Google Firing Over Diversity Memo Shows How Outrage Addiction Is Making Us Stupid

Aug 11, 2017 by

by Hans Fiene, The Federalist:

When James Damore wrote his ten-page memo criticizing Google’s “ideological echo chamber,” he didn’t argue that every woman’s uterus makes her incapable of chairing board of directors meetings or writing code. He argued that, in general, women prefer to avoid high-stress jobs and solitary positions. In other words, he argued that the reason Google doesn’t have an even male-female split in leadership and tech jobs is because, by and large, women don’t want those jobs.

After Gizmodo leaked Damore’s memo, numerous voices in the media began twisting his words. “He said women may be genetically unsuited for tech jobs,” barked the Washington Post. “That guy didn’t want any women near a computer,” proclaimed CNN. When Google CEO Sundar Pichai finally addressed the controversy, he stated, “to suggest a group of our colleagues have traits that make them less biologically suited to that work is offensive and not okay.” Quite simply, Google fired Damore not for what he said, but for what the media claimed he said.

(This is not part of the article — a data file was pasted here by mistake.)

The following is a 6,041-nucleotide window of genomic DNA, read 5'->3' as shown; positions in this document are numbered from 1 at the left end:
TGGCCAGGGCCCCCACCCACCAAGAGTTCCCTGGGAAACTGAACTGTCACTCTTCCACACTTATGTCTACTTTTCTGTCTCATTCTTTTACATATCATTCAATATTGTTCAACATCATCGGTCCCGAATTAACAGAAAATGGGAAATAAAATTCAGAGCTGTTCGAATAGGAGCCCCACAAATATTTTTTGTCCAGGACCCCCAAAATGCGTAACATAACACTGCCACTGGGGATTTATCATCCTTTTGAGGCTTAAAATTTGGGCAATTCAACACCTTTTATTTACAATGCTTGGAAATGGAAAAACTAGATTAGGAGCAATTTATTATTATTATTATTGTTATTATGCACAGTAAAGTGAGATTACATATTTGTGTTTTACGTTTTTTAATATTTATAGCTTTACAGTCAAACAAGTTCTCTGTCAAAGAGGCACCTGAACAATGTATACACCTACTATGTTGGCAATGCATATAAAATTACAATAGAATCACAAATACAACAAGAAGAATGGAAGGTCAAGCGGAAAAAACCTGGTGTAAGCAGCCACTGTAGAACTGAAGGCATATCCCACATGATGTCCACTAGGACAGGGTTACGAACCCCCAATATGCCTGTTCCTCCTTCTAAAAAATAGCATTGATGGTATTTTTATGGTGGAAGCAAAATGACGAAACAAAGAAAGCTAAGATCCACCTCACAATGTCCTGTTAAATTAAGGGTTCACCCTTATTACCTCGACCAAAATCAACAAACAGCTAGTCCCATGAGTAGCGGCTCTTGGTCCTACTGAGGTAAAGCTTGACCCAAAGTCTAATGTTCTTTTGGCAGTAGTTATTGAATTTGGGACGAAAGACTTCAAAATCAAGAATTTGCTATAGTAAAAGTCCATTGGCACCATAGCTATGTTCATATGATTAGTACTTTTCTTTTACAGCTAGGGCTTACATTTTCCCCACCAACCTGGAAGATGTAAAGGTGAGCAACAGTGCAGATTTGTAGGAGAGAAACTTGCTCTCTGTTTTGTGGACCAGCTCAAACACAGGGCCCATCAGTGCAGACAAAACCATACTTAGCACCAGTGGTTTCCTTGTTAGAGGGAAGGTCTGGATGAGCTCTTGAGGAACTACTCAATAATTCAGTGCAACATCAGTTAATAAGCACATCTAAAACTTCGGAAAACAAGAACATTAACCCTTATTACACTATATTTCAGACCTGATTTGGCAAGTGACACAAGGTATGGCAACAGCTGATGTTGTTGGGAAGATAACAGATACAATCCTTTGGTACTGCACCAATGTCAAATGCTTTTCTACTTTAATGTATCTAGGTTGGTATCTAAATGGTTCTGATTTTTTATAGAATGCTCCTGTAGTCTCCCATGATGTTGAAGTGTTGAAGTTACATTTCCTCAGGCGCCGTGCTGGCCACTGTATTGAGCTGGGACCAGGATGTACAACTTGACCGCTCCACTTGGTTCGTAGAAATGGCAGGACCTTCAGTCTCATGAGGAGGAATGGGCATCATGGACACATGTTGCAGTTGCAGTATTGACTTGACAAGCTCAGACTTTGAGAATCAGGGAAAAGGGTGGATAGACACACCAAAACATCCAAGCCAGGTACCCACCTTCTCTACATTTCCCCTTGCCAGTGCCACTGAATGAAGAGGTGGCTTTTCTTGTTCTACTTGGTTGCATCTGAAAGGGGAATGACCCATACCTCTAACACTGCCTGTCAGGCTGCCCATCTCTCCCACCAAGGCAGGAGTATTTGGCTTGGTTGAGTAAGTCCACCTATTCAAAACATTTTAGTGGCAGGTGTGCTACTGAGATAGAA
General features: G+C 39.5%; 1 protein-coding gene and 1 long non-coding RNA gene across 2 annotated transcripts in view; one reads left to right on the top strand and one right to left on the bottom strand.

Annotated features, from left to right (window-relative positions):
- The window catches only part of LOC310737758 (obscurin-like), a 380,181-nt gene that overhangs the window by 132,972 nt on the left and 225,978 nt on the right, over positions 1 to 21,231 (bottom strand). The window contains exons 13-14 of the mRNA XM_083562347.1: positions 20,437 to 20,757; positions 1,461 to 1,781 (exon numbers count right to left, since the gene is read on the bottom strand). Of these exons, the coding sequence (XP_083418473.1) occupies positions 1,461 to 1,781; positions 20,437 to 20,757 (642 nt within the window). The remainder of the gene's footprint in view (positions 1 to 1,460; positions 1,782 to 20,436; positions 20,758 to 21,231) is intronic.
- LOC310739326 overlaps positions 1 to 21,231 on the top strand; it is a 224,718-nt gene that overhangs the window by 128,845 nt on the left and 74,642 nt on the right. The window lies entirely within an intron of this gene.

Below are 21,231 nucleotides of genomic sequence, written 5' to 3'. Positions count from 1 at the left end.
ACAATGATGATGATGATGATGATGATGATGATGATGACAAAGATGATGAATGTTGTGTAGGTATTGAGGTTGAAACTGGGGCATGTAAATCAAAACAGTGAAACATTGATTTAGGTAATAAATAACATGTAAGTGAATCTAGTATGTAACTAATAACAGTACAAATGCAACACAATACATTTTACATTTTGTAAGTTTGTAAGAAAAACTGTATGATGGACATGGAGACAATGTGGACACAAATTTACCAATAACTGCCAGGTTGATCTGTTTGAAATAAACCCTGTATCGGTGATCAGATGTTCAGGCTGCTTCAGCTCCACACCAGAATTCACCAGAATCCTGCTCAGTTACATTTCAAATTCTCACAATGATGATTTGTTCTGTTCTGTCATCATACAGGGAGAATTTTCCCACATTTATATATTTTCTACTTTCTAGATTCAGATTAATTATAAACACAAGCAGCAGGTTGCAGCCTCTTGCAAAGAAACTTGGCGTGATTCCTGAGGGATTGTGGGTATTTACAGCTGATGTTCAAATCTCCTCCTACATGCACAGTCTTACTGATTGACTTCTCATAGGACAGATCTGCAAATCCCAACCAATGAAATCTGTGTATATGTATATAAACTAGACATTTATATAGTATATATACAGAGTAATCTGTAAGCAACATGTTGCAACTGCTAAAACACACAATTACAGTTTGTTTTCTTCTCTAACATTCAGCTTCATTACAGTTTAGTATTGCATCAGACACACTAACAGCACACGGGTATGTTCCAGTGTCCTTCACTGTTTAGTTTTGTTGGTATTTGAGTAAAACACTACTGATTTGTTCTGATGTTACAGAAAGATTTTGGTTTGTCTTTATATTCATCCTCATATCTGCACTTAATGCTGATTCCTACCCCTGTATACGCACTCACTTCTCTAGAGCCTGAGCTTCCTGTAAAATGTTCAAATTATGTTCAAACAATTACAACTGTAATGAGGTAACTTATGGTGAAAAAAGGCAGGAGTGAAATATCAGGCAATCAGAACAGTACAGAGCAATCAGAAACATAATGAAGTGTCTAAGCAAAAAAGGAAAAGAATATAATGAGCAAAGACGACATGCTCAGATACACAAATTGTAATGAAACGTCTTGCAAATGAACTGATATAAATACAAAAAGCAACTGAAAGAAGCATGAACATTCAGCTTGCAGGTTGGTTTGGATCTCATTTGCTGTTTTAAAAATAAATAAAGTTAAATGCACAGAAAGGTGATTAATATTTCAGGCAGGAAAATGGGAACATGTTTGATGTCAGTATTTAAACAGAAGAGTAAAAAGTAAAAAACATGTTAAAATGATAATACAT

The distinction between “all women are incapable of holding these jobs” and “most women aren’t interested in these jobs” is not a difficult one to grasp. Why, then, were the media and Google so quick to dice Damore into Soylent Green and can him? The answer is quite simple. We are now a bunch of outrage addicts so desperate for our daily anger fix that we’ve turned ourselves imbecilic trying to get it.

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